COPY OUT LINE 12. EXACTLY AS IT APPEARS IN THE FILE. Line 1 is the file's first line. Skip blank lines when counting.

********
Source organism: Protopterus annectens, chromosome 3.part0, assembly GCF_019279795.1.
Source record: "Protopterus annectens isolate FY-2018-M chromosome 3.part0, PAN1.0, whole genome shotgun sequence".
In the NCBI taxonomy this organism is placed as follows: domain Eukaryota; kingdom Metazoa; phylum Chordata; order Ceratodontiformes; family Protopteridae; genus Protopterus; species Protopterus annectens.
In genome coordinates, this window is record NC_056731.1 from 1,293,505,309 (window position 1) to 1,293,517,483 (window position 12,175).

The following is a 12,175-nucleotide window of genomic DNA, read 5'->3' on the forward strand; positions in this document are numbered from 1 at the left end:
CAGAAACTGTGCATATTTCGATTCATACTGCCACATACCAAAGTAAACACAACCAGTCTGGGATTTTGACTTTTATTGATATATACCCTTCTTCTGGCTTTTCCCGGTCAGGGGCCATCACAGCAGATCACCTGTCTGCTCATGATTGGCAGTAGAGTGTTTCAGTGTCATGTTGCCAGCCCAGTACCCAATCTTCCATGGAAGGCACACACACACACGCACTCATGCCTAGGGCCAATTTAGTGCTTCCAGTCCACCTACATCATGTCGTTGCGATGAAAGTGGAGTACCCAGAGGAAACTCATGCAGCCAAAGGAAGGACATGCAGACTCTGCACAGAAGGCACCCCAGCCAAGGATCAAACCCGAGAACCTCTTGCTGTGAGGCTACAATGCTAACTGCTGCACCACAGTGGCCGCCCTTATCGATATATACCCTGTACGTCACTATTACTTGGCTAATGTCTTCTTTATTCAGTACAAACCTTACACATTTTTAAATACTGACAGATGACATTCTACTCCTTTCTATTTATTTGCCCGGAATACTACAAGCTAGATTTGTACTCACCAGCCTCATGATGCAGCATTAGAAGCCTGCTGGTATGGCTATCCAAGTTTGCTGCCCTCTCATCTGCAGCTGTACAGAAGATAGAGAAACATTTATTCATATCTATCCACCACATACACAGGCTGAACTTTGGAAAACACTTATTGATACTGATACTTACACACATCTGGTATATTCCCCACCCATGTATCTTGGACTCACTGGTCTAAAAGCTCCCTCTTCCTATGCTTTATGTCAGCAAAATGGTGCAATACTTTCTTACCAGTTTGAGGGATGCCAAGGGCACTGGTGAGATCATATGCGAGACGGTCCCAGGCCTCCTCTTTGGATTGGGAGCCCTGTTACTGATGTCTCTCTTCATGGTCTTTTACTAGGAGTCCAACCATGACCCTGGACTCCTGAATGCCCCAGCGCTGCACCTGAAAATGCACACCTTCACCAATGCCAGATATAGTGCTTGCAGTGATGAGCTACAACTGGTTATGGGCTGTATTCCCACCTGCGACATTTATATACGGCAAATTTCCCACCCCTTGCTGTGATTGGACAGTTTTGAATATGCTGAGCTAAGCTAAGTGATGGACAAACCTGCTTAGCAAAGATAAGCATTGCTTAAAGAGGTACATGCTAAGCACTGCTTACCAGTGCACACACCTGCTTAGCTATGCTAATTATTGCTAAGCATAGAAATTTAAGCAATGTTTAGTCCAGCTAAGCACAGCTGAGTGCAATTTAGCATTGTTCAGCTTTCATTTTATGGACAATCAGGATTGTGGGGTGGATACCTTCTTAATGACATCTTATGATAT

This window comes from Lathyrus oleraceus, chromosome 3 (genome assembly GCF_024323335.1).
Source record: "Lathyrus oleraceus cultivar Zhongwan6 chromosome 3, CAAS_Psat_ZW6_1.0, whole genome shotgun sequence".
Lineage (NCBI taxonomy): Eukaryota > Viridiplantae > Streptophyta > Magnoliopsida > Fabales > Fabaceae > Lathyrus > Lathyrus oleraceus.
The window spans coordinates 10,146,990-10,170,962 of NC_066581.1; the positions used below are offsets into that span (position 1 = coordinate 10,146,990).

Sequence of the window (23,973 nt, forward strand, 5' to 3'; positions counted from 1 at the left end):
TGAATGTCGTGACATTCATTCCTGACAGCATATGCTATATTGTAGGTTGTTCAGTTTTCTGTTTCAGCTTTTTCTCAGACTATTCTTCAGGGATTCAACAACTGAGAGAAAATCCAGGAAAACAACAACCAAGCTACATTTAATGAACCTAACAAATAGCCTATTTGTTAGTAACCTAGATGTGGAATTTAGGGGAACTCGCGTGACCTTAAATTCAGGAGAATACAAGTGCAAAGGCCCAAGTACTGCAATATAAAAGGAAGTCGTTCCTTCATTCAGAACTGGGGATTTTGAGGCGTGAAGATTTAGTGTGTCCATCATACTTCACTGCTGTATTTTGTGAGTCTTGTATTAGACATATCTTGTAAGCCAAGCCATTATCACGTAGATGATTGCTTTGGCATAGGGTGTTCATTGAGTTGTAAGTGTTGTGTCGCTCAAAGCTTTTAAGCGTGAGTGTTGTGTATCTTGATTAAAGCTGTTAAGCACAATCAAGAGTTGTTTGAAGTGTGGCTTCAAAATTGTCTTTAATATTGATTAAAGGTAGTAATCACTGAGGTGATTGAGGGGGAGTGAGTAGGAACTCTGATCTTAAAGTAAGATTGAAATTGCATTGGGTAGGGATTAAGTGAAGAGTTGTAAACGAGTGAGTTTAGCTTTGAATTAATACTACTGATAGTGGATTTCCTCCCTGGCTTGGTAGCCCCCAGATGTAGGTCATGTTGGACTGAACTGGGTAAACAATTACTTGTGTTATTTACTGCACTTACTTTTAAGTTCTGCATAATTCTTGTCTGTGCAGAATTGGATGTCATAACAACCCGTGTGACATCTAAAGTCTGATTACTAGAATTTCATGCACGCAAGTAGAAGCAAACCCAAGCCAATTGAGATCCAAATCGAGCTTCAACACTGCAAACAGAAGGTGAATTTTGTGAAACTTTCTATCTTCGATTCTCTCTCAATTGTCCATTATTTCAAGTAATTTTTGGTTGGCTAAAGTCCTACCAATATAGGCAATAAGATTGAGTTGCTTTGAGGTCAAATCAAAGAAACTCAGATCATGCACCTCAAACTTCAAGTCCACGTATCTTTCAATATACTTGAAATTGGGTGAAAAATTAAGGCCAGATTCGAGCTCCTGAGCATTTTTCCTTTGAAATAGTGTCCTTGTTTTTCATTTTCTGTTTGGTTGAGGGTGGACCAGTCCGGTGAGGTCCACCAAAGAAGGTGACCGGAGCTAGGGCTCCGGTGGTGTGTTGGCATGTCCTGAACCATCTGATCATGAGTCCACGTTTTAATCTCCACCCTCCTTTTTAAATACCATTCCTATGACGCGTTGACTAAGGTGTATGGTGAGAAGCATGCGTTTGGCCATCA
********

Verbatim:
TGAATGTCGTGACATTCATTCCTGACAGCATATGCTATATTGTAGGTTGTTCAGTTTTCTGTTTCAGCTTTTTCTCAGACTATTCTTCAGGGATTCAACAACTGAGAGAAAATCCAGGAAAACAACAACCAAGCTACATTTAATGAACCTAACAAATAGCCTATTTGTTAGTAACCTAGATGTGGAATTTAGGGGAACTCGCGTGACCTTAAATTCAGGAGAATACAAGTGCAAAGGCCCAAGTACTGCAATATAAAAGGAAGTCGTTCCTTCATTCAGAACTGGGGATTTTGAGGCGTGAAGATTTAGTGTGTCCATCATACTTCACTGCTGTATTTTGTGAGTCTTGTATTAGACATATCTTGTAAGCCAAGCCATTATCACGTAGATGATTGCTTTGGCATAGGGTGTTCATTGAGTTGTAAGTGTTGTGTCGCTCAAAGCTTTTAAGCGTGAGTGTTGTGTATCTTGATTAAAGCTGTTAAGCACAATCAAGAGTTGTTTGAAGTGTGGCTTCAAAATTGTCTTTAATATTGATTAAAGGTAGTAATCACTGAGGTGATTGAGGGGGAGTGAGTAGGAACTCTGATCTTAAAGTAAGATTGAAATTGCATTGGGTAGGGATTAAGTGAAGAGTTGTAAACGAGTGAGTTTAGCTTTGAATTAATACTACTGATAGTGGATTTCCTCCCTGGCTTGGTAGCCCCCAGATGTAGGTCATGTTGGACTGAACTGGGTAAACAATTACTTGTGTTATTTACTGCACTTACTTTTAAGTTCTGCATAATTCTTGTCTGTGCAGAATTGGATGTCATAACAACCCGTGTGACATCTAAAGTCTGATTACTAGAATTTCATGCACGCAAGTAGAAGCAAACCCAAGCCAATTGAGATCCAAATCGAGCTTCAACACTGCAAACAGAAGGTGAATTTTGTGAAACTTTCTATCTTCGATTCTCTCTCAATTGTCCATTATTTCAAGTAATTTTTGGTTGGCTAAAGTCCTACCAATATAGGCAATAAGATTGAGTTGCTTTGAGGTCAAATCAAAGAAACTCAGATCATGCACCTCAAACTTCAAGTCCACGTATCTTTCAATATACTTGAAATTGGGTGAAAAATTAAGGCCAGATTCGAGCTCCTGAGCATTTTTCCTTTGAAATAGTGTCCTTGTTTTTCATTTTCTGTTTGGTTGAGGGTGGACCAGTCCGGTGAGGTCCACCAAAGAAGGTGACCGGAGCTAGGGCTCCGGTGGTGTGTTGGCATGTCCTGAACCATCTGATCATGAGTCCACGTTTTAATCTCCACCCTCCTTTTTAAATACCATTCCTATGACGCGTTGACTAAGGTGTATGGTGAGAAGCATGCGTTTGGCCATCA